The war in Afghanistan has entered its six month, the concerted air offensive giving way to occasional air strikes but mostly ground battles against suspected Al Qaeda / Talibaan strongholds. As “Operation Anaconda” has shown, the claws may have been blunted, the sting still remains. And so it will, for some time to come.
The US ran the war according to what was their actual primary mission, to topple the Talibaan from power and thus deny terrorism in the form of Osama led Al-Qaeda a firm base to operate from. For the record the war on terrorism was primarily meant to bring Osama Bin Laden (OBL) to justice, however Mullah Umar and OBL continue to evade capture. Bin Laden’s No.2 in Al-Qaeda Abu Zubayda, was hauled up recently during raids on urban hideouts in Faisalabad city. On the premise that the tougher they seem the softer they are, he should be a mine of useful information to the US, for whom every bit of knowledge about Al-Qaeda’s intention is necessary in their plans to counter-effectively in their “Homeland Defence”.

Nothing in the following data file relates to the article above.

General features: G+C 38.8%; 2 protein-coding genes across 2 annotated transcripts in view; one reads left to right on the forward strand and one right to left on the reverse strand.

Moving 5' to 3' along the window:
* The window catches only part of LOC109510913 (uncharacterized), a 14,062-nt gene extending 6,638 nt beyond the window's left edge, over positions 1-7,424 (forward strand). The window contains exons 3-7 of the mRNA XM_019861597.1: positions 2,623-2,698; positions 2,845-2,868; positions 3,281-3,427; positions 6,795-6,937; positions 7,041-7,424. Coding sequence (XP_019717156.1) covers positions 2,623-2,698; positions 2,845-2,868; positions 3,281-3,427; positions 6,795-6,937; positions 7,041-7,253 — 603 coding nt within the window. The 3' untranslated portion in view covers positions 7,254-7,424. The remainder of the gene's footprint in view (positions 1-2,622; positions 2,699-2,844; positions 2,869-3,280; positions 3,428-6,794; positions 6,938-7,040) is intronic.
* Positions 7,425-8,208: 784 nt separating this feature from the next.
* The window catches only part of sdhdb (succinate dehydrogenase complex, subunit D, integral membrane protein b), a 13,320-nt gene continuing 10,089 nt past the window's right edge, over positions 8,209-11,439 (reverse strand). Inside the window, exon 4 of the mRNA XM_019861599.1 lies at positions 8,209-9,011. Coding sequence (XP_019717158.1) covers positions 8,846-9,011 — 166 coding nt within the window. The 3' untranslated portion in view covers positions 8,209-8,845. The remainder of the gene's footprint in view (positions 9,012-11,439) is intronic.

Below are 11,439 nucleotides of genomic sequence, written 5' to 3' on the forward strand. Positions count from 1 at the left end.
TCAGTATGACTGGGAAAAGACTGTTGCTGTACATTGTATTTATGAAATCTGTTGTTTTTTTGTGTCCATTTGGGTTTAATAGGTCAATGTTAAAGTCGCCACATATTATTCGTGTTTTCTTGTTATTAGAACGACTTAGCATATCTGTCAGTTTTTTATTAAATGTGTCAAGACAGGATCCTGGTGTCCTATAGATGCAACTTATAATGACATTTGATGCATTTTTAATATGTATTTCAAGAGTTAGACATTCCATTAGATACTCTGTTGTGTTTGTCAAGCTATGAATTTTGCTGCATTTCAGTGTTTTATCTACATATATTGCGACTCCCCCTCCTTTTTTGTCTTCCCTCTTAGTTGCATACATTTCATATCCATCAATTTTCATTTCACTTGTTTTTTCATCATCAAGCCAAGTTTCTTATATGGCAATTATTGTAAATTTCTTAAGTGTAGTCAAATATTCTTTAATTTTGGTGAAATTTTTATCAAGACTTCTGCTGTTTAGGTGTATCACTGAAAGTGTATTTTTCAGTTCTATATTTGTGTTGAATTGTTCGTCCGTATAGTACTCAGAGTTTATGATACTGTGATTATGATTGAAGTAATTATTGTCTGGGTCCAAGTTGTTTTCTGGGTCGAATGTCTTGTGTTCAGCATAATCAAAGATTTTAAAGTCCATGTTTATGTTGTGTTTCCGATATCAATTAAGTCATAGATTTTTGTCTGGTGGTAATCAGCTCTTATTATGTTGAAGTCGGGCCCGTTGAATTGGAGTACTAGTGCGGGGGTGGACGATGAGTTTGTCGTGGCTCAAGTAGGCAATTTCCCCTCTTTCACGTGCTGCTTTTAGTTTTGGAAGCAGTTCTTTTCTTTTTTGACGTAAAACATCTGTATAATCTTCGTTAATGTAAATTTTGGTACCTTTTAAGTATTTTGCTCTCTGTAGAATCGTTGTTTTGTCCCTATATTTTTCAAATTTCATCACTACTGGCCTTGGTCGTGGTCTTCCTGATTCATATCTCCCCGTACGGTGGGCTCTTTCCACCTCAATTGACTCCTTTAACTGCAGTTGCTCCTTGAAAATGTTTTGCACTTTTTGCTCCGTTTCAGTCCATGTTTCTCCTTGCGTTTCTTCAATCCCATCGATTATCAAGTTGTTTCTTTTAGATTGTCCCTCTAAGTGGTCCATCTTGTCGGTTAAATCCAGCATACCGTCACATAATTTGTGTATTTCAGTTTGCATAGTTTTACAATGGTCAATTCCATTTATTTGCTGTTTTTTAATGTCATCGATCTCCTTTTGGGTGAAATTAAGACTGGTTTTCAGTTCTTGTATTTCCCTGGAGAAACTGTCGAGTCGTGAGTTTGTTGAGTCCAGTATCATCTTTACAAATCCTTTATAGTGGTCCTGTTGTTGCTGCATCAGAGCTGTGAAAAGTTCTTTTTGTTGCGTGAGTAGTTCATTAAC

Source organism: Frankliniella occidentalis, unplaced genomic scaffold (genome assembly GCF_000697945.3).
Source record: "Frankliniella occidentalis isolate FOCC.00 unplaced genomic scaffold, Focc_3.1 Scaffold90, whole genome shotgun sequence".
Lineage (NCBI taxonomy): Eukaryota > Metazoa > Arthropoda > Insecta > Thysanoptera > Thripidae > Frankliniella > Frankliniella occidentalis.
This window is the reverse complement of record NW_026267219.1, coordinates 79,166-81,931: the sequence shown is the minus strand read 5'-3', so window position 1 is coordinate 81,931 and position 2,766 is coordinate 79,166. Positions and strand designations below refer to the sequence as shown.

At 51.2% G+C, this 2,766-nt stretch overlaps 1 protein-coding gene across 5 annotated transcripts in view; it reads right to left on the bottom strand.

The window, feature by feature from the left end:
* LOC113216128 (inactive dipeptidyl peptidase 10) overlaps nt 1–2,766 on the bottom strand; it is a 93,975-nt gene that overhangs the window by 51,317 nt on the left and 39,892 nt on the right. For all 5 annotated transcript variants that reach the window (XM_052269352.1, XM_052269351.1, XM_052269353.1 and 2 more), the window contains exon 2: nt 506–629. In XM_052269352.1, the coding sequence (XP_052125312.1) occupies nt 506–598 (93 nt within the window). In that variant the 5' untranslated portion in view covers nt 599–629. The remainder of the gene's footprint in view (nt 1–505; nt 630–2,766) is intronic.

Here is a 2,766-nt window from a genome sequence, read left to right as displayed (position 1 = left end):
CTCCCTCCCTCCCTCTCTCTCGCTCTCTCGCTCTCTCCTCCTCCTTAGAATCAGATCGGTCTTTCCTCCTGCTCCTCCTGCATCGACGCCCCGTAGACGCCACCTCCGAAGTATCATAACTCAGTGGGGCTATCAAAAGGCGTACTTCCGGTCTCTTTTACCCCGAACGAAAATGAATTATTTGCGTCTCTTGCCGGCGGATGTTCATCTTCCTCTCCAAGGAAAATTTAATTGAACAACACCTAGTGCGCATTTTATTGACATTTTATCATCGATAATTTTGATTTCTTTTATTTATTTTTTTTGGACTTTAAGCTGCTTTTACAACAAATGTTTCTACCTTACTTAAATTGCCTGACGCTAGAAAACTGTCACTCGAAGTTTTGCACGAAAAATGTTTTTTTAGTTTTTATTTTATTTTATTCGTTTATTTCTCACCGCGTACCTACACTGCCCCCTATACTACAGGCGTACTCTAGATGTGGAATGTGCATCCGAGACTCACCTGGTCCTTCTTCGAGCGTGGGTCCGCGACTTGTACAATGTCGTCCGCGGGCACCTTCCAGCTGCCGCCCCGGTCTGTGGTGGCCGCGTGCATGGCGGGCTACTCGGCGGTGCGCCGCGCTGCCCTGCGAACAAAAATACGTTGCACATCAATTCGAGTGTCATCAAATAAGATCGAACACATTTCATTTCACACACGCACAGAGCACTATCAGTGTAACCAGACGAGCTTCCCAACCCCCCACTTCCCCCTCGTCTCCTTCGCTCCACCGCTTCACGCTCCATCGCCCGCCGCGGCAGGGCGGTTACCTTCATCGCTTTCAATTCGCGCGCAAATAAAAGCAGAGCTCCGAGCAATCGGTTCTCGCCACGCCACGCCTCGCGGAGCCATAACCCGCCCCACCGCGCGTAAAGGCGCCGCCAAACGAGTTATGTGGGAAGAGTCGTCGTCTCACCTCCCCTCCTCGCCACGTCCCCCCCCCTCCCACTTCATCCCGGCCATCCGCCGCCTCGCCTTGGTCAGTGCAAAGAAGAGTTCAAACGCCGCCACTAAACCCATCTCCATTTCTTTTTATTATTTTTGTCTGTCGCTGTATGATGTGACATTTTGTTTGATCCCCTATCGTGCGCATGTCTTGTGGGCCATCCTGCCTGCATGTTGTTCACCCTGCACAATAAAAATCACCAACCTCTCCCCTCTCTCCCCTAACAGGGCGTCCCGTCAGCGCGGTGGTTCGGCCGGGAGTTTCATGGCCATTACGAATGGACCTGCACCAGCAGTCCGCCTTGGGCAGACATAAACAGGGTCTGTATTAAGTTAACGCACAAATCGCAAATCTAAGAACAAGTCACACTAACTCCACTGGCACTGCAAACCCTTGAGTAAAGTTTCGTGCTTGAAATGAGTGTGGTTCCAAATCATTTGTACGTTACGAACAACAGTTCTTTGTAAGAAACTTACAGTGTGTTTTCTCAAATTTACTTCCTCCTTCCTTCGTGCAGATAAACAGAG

According to US military sources, a group of Al-Qaeda fighters who ultimately were estimated to be about a 1000 were spotted gathering in cave complexes east of Khost near the Pakistan border. The battle that developed forced reinforcements by more US troops into the fray than earlier anticipated, it also underscored the fact that the Al-Qaeda/Talibaan were now re-grouping in small units, with the ability of coming together very rapidly when faced with an air/ground assault. “Anaconda” was a major test in the US resolve. Having had relatively an easy time evicting the Talibaan from the cities of Afghanistan, the US had only the recent Tora Bora experience to go by with respect to fighting a counter-guerilla war in Afghanistan. In Tora Bora, while the fighting was intense, most of the firepower was directed from the air and quite a lot of the guerillas had managed to escape because the mercenary militias employed by the US failed to come to grips with the enemy. During “Operation Anaconda”, a better quality of Afghan soldiery was clearly in existence with the result that greater firefights took place between combatants on the ground. The induction of a Panjsheeri Tajik armoured unit was resented in the Pashtun area but it remained a resentment only because they were not employed. US spokesmen claimed that 800 of the approximately 1000 guerilla fighters had been killed, this could not be verified as very few bodies, less than two dozen, were actually discovered. The intense air activity must have resulted in high casualties but it seems that the bulk of enemy forces slipped through the net that had been laid for them in high mountain passes and narrow valleys. Obviously the route was into Pakistan across the border where they would get shelter from sympathetic elements. However this help would only be a temporary transit permit, not as a permanent base to carry out cross-border attacks. This is an important point. While there will be sympathy for them and their grievous travails at the hands of Coalition Forces it will be far diminished than the earlier enthusiasm because of the treatment that the Pakistanis got at the hands of Afghans within Afghanistan. Even if an enemy turns up at your gate and asks for help, Pashtun honour cannot refuse that help. What Pakistan has paid in social disintegration and economic devastation thereof as a cost of such help can only be estimated.